I've scribbled the alphabet for meaning since I can remember.
I was sitting in front of a late summer fire when the woman next to me turned and said, “You know, it all changes when you are 70.”
I raise my eyebrows and nod for her to continue.
“No one talks about it. You know. No one talks about aging anymore or how to age — or that we even age.”
“No, they don’t.”
“But we do,” she looks off, smiling and contemplative. “We do. We do age. You know I started having dreams.”
“About regrets. Choices I made - or didn’t make — things that I am not pleased with; I have started waking in the middle of the night, seeing them. Do you think I am crazy?”
“No,” I answer honestly.
“And I had — still have — a good life. I did well for myself in Academia, and then advanced in the business realm to. I haven’t wanted for much - “
“That’s an accomplishment.”
“Yes, it is. And I have lead a full life with community — my family, cultivated friends, cultivated a spiritual life, but you know my regrets are connected to work — a lot of people’s regrets are connected to work.”
“How so?” I prompt, curious.
“Well you know you do things in the business world, you treat people in ways in the business world that you would never do in real life — you know. You don’t go by your own ethics; you have to do things in the work world, be a way, that you would never choose to be.”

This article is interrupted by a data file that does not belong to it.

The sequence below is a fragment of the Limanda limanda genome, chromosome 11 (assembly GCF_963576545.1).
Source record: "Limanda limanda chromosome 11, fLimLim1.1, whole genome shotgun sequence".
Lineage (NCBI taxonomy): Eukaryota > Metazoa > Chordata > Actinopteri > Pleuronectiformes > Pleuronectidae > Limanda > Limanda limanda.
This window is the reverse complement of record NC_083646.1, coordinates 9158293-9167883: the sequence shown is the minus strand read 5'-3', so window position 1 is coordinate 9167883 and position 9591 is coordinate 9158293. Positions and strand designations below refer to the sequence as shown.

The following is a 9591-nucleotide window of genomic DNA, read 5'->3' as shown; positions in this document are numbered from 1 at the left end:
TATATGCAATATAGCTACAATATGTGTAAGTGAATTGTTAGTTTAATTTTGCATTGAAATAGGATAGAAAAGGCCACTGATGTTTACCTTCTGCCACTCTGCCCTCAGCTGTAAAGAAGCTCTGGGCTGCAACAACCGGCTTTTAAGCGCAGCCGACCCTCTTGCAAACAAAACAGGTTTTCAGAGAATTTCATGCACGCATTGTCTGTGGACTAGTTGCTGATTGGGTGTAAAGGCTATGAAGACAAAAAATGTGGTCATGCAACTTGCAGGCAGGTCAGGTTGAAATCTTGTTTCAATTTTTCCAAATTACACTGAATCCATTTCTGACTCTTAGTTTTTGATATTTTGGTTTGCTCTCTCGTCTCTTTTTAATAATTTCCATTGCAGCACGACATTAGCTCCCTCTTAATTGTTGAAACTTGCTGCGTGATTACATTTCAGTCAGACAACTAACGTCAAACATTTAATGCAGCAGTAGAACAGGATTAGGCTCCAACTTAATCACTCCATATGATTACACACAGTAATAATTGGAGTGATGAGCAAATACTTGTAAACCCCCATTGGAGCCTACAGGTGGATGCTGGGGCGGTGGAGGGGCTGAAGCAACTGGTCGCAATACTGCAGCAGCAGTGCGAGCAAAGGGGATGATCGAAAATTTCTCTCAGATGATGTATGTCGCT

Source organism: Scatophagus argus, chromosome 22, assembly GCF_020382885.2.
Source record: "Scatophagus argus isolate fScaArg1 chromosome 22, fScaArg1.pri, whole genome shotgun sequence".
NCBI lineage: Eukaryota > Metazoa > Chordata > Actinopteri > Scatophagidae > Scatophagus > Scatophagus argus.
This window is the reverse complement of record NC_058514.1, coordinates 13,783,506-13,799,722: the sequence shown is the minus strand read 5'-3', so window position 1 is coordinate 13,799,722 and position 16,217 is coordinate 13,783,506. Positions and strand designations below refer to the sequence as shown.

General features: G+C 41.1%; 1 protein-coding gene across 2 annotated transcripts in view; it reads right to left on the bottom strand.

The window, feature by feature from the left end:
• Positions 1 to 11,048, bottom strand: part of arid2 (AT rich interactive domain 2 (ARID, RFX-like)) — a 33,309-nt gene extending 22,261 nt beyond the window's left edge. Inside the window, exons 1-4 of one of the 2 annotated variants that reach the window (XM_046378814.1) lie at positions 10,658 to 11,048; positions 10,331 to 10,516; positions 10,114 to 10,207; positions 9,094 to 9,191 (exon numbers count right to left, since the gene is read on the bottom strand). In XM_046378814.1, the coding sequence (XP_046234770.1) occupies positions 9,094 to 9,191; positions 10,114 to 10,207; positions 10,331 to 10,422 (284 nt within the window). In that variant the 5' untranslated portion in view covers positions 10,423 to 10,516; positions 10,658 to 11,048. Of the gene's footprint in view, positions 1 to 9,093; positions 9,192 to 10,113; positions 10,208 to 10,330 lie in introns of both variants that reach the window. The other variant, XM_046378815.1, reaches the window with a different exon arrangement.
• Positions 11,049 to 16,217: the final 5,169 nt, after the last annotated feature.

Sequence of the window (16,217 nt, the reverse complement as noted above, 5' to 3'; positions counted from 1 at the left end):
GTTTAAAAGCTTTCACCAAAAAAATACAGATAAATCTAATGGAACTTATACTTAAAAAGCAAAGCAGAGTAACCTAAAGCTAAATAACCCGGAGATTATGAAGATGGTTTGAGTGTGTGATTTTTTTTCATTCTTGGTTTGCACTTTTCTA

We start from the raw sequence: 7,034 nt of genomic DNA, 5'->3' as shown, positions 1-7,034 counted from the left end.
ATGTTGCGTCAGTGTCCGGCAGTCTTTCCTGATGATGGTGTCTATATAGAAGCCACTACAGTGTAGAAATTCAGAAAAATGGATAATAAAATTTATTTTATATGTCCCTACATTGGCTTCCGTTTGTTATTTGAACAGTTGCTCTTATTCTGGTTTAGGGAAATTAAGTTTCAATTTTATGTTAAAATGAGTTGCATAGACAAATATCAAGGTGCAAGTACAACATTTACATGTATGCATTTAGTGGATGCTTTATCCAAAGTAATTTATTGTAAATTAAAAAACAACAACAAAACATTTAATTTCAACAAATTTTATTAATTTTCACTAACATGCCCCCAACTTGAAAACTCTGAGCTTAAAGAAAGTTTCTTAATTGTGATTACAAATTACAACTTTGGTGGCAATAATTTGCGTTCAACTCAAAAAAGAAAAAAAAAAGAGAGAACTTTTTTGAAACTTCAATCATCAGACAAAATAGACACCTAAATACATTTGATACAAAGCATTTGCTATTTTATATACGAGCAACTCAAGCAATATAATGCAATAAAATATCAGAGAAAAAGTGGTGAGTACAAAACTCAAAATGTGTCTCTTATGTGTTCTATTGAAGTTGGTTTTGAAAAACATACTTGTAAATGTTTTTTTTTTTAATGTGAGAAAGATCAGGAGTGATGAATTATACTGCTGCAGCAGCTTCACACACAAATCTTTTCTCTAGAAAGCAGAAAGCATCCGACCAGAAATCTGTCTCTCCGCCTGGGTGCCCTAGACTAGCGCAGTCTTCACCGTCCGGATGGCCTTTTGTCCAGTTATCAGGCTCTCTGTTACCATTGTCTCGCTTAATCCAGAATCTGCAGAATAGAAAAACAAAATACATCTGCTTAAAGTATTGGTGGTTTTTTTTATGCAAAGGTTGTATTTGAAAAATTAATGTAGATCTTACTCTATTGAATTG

I allow silence.
Eventually she offers, “You know they made me fire someone I didn’t want to fire and didn’t think should have been fired — I see his face in my dreams.” She looks at me, “You know you ruin someone, or at least a part of them, when you fire them like that. Never sat right with me.”
She brushes her forearm, lets her hand rest and says, “You know I believe these dreams are Spirit talking to me, telling me what I need to get right with to have a good death. Do you think I am crazy?”
“Yeah, well you are too young to understand anything I am saying anyway.”
I chuckle, “That may be true, but I am glad I am hearing it anyway —even if I can only understand a sliver. People my age, and younger, need to hear what other genrations have to say — how else will we learn? How else will we prepare? Cross-Generations need to talk again, too much isolation,” I tell her. "That's one of our biggest problems today -- we are all isolated, instead of helping each other out."
“I didn’t think about that,” she says and we both stare into the fire.
To be continued…
“Can anything be sadder than work left unfinished?
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